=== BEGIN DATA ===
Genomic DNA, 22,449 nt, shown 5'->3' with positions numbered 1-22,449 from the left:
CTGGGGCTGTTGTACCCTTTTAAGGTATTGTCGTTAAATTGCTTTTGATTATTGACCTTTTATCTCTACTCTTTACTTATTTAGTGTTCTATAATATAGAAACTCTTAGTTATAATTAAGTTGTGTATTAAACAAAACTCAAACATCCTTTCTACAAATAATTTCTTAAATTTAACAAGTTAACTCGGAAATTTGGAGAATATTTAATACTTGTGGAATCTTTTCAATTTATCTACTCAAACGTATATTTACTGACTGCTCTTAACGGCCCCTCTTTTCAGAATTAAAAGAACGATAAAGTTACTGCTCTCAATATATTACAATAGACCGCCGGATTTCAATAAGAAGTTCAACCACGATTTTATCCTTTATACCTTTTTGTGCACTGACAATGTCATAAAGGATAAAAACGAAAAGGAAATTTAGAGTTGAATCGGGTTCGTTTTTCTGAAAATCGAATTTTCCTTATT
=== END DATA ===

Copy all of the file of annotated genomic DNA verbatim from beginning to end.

Genomic DNA, 22,449 nt, shown 5'->3' with positions numbered 1-22,449 from the left:
CTGGGGCTGTTGTACCCTTTTAAGGTATTGTCGTTAAATTGCTTTTGATTATTGACCTTTTATCTCTACTCTTTACTTATTTAGTGTTCTATAATATAGAAACTCTTAGTTATAATTAAGTTGTGTATTAAACAAAACTCAAACATCCTTTCTACAAATAATTTCTTAAATTTAACAAGTTAACTCGGAAATTTGGAGAATATTTAATACTTGTGGAATCTTTTCAATTTATCTACTCAAACGTATATTTACTGACTGCTCTTAACGGCCCCTCTTTTCAGAATTAAAAGAACGATAAAGTTACTGCTCTCAATATATTACAATAGACCGCCGGATTTCAATAAGAAGTTCAACCACGATTTTATCCTTTATACCTTTTTGTGCACTGACAATGTCATAAAGGATAAAAACGAAAAGGAAATTTAGAGTTGAATCGGGTTCGTTTTTCTGAAAATCGAATTTTCCTTATT